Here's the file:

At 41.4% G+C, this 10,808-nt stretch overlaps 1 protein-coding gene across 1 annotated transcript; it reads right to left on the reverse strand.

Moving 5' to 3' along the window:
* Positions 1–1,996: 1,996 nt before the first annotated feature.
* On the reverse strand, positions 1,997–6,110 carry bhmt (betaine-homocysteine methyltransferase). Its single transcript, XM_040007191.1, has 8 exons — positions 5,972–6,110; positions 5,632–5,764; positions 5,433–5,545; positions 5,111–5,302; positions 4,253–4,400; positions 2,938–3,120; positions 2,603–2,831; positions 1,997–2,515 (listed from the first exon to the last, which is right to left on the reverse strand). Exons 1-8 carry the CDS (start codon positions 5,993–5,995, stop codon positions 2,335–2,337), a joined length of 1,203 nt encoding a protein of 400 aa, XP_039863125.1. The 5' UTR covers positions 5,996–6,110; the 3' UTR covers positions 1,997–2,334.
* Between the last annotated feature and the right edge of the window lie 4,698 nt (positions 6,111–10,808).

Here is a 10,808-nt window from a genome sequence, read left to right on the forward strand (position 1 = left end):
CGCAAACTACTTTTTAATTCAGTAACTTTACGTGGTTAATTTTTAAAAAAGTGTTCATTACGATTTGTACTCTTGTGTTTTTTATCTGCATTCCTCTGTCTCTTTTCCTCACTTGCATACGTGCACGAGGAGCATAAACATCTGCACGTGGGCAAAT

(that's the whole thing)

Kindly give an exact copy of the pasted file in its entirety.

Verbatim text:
At 41.4% G+C, this 10,808-nt stretch overlaps 1 protein-coding gene across 1 annotated transcript; it reads right to left on the reverse strand.

Moving 5' to 3' along the window:
* Positions 1–1,996: 1,996 nt before the first annotated feature.
* On the reverse strand, positions 1,997–6,110 carry bhmt (betaine-homocysteine methyltransferase). Its single transcript, XM_040007191.1, has 8 exons — positions 5,972–6,110; positions 5,632–5,764; positions 5,433–5,545; positions 5,111–5,302; positions 4,253–4,400; positions 2,938–3,120; positions 2,603–2,831; positions 1,997–2,515 (listed from the first exon to the last, which is right to left on the reverse strand). Exons 1-8 carry the CDS (start codon positions 5,993–5,995, stop codon positions 2,335–2,337), a joined length of 1,203 nt encoding a protein of 400 aa, XP_039863125.1. The 5' UTR covers positions 5,996–6,110; the 3' UTR covers positions 1,997–2,334.
* Between the last annotated feature and the right edge of the window lie 4,698 nt (positions 6,111–10,808).

Here is a 10,808-nt window from a genome sequence, read left to right on the forward strand (position 1 = left end):
CGCAAACTACTTTTTAATTCAGTAACTTTACGTGGTTAATTTTTAAAAAAGTGTTCATTACGATTTGTACTCTTGTGTTTTTTATCTGCATTCCTCTGTCTCTTTTCCTCACTTGCATACGTGCACGAGGAGCATAAACATCTGCACGTGGGCAAAT